As with almost every other piece of consumer electronics, the television technology is on an accelerating track of development. The way we watch TV and movies will change beyond recognition in the coming decade. Here are some of the breakthroughs in store.
Lean back on the couch and direct your eyes anywhere you’d like, the picture frame will follow. This will be a truly immersive viewer experience, and you can run alongside James Bond or Lionel Messi. Change channels with voice command or hand movements, and have earpieces on for sound. Need to keep an eye on your toddler while watching? No problem, you can switch between single or double eyed view. There is also talk of an “emotional viewing” technology on the horizon, with a digital “tattoo” fitted to your body that allows you to feel the fear, excitement or whatever emotion the movie’s protagonist is feeling. This is a step further, though, and will arrive later than lens TVs.
Ultra thin rollable OLED displays – Time Frame: 5 years
Sony has been developing screens so thin they can actually be rolled up. Below is a video about their 14 inch Organic Light Emitting Diode display, OLED for short. This is truly spellbinding. What can't the Japanese do? You could just roll up your 32 inch TV and bring it with you in your bag. Then roll it back out at a friend's house, on a plane or in your tent and watch your favorite movies.
Imagine having a whole room wallpapered with this material. Then we could really start talking about immersion movie experiences. You could cover your car in this material and sell advertising clips. Entire buildings, even cities, could be covered in OLED. When this eventually becomes inexpensive, I see no reason why news papers and magazines should waste paper or ink, but rather sell a single, one-time, rolled-up sheet with "turn the page" buttons.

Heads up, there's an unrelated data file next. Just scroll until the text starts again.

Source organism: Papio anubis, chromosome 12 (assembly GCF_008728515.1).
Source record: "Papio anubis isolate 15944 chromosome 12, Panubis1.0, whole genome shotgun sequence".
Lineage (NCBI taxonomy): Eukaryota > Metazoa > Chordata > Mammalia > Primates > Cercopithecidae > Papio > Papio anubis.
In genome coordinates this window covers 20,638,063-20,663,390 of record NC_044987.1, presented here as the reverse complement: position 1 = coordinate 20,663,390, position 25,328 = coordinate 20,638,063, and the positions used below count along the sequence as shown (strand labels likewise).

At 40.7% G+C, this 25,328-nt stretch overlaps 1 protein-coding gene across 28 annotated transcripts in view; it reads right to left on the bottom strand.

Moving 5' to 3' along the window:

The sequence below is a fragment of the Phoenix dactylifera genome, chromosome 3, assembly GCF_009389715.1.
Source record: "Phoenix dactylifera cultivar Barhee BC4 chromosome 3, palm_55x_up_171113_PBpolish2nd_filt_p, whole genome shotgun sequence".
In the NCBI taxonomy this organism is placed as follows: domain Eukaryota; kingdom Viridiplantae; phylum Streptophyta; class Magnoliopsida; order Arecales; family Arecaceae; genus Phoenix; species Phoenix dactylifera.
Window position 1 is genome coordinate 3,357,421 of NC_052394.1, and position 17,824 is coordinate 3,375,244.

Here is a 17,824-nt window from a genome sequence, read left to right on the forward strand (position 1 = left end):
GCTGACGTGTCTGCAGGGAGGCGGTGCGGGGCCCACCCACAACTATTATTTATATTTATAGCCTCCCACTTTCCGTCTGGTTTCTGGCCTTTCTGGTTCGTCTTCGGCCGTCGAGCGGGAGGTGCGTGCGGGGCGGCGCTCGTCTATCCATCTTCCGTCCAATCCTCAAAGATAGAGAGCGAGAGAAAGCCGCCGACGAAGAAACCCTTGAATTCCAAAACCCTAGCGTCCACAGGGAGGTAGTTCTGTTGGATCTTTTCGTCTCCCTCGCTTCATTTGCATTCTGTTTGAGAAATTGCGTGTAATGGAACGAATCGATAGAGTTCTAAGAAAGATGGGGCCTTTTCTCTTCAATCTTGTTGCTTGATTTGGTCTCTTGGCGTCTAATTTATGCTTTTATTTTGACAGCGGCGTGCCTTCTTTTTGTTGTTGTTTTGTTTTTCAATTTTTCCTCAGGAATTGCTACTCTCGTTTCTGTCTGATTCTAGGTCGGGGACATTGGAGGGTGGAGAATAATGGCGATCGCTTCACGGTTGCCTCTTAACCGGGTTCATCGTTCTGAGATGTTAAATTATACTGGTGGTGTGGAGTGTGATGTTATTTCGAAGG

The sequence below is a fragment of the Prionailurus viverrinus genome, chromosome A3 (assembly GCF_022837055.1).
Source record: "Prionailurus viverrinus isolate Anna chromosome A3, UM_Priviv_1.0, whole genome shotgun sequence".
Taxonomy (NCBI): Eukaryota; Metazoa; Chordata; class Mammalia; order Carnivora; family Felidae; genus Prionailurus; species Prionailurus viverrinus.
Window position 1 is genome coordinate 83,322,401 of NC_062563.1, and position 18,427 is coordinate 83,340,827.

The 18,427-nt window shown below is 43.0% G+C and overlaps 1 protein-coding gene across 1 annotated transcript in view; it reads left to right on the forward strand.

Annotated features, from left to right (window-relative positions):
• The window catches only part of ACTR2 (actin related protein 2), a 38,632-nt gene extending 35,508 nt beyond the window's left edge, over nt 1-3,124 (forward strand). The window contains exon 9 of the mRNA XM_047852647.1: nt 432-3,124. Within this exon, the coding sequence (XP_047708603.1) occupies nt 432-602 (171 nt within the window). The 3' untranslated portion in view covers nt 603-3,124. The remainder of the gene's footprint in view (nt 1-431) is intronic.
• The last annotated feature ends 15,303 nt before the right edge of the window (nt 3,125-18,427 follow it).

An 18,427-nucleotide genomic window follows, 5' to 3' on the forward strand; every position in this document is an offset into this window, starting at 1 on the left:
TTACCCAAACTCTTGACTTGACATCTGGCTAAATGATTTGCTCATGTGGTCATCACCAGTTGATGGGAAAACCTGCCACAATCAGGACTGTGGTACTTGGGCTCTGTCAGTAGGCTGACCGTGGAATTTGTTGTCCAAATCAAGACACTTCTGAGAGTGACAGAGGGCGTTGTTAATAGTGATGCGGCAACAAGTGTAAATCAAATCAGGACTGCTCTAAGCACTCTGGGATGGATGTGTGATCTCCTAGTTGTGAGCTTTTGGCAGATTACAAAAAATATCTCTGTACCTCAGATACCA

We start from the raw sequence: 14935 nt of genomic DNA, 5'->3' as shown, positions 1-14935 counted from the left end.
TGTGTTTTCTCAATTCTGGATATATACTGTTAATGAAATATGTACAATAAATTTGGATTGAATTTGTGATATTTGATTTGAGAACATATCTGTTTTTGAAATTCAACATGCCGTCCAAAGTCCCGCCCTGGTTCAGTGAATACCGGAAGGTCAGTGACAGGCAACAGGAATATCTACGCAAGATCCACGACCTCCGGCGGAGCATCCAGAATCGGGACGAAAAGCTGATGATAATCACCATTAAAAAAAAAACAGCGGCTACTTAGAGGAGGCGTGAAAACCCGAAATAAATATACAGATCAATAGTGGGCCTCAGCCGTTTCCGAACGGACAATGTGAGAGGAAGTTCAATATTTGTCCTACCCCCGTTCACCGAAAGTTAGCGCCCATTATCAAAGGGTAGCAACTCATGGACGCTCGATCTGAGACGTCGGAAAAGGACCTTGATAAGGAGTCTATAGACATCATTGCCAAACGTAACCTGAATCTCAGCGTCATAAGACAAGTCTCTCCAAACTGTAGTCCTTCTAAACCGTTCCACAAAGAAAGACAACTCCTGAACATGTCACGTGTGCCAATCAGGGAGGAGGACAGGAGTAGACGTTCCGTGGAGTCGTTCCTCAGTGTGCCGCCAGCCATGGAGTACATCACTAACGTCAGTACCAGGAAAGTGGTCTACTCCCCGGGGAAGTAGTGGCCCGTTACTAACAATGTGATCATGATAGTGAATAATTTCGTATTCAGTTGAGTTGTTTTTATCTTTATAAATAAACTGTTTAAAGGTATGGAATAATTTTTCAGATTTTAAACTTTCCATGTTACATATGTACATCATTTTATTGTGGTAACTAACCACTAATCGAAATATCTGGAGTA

Holographic Viewing – Time Frame: 10-15 years
In their bid for the 2022 World Cup, Japan promised to display 3D holograms of all the games, projected live and real-time onto some 400 stadiums worldwide. Russia, and not Japan, was awarded the rights to host the games, but the technology is still under development. This means that you could go to your local football stadium in, say, Turkey and see Barcelona play Madrid, even though the game is actually taking place in Spain. 200 HD cameras around the pitch in would ensure an experience that'll make you feel like you're there. This gets me really excited.
Eventually, we’ll have holodecks on our living room tables, and families can gather around them to watch movies, matches and TV shows in 3D.